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|NA approves lifting foreign debt limit, illustration photo|
The National Assembly (NA) collected almost 90 per cent of votes last week to raise the cap on foreign debts designated for medium-term public investments for the period of 2016-2020 from the original VND300 trillion ($13.04 billion) to VND360 trillion ($15.65 billion). The NA will correspondingly reduce domestic loans to ensure the public debt cap of 65 per cent of the GDP that the government previously set. The additional foreign borrowing is aimed at meeting the disbursement requirements of projects funded by foreign donor government agencies, which are currently being delayed as a result of a lack of counterpart funding, cost overruns, slow site clearance, or poor capacity of project management or contractors.
Data by the Ministry of Planning and Investment (MPI) showed that the total disbursements of official development assistance (ODA) and concessional loans during the 2016-2020 period were expected to reach $26-30 billion, or roughly $5-6 billion per year. In fact, the total amount disbursed was merely $3.7 billion in 2016 and $3.6 billion in 2017.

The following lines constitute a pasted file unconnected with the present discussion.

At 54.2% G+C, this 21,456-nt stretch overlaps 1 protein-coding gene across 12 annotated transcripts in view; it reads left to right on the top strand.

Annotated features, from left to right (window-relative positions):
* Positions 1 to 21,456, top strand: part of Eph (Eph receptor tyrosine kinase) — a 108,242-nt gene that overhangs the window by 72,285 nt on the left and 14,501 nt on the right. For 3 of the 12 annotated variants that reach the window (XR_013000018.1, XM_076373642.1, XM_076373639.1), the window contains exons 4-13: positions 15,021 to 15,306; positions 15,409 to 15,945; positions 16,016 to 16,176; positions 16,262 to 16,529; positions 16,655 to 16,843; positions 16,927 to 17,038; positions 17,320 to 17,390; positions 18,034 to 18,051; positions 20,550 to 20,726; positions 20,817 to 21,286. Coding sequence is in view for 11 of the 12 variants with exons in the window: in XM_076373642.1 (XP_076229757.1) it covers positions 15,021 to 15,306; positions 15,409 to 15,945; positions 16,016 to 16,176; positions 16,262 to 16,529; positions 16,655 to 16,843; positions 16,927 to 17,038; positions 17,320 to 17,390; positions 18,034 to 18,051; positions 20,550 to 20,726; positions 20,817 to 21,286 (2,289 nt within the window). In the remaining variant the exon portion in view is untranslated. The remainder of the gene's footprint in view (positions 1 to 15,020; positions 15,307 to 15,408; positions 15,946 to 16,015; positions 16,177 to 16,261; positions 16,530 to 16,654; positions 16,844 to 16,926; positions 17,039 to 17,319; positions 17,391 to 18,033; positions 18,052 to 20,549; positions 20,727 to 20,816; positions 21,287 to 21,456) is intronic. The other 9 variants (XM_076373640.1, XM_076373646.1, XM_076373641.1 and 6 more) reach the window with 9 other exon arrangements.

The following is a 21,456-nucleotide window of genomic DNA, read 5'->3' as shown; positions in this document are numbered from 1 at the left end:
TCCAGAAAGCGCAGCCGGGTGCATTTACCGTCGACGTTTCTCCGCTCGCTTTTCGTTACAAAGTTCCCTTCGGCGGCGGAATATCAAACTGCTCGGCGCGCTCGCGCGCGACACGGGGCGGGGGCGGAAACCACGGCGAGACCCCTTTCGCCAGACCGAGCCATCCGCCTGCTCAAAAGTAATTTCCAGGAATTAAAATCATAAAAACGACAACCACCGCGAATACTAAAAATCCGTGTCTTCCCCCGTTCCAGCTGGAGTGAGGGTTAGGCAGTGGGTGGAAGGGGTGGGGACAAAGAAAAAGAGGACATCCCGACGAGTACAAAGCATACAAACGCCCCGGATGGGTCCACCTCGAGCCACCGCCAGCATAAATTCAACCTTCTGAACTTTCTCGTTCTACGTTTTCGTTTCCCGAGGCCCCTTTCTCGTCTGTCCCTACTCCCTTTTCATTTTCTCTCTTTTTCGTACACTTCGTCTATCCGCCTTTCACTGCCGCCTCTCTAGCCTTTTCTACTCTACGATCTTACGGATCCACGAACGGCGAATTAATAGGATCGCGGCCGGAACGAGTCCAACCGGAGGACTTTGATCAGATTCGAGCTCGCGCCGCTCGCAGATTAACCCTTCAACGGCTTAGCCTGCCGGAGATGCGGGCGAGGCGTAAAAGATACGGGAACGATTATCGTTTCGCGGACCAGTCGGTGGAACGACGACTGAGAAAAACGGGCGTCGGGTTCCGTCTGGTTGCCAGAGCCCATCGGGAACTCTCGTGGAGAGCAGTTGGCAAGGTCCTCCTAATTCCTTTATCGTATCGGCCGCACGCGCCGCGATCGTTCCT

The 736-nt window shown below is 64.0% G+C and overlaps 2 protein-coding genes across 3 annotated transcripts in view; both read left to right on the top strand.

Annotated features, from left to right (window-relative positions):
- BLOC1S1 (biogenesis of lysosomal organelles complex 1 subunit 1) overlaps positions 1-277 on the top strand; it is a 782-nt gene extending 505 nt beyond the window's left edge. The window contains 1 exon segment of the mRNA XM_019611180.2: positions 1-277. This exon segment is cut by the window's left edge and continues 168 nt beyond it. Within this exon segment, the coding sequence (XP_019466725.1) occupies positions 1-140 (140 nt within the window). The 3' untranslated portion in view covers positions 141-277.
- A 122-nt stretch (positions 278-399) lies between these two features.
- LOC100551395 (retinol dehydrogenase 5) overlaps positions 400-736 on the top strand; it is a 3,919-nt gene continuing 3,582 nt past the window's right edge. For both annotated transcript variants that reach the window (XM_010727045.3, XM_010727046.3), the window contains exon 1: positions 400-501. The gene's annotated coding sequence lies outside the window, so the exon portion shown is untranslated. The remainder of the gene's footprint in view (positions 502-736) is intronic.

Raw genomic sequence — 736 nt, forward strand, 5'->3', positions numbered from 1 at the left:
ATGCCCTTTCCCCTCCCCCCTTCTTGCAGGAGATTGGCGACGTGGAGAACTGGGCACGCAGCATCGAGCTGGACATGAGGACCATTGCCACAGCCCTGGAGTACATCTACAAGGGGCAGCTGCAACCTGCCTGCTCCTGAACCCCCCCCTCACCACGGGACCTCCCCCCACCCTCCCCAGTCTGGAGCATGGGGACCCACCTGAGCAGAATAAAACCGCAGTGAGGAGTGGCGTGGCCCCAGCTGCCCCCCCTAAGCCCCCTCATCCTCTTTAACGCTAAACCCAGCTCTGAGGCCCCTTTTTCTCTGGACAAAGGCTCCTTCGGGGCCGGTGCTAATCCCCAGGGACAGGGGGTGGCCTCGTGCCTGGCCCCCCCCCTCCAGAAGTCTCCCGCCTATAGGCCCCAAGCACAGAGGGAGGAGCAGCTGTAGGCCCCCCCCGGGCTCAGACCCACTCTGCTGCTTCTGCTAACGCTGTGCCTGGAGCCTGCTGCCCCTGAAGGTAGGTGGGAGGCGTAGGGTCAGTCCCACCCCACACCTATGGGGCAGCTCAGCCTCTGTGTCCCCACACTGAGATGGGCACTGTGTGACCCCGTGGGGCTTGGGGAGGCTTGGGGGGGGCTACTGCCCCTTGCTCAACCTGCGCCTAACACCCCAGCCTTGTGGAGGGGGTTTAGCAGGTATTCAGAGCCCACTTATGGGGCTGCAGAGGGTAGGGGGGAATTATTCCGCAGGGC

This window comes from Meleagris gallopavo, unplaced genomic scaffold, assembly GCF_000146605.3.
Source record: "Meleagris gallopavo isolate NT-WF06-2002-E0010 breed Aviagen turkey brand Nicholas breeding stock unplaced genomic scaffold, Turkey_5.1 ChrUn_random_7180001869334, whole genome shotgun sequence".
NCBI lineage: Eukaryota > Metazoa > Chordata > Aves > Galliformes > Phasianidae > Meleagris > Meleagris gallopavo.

According to MPI Minister Nguyen Chi Dung, ODA and concessional loans account for 13.5 per cent of Vietnam’s total capital for the medium-term public investment plan in the 2016-2020 period.
Meanwhile, data by the Ministry of Finance showed that foreign capital disbursement in the first nine months of this year was on record at VND16.369 trillion ($711.69 million), achieving some 27 per cent of the target set by the NA and over 29 per cent of the target assigned by the prime minister for the year.
The result was in fact poorer than in the same period of 2017 when the foreign capital was disbursed by 45.23 per cent of the target set by the NA and 46.67 per cent of the one assigned by the prime minister.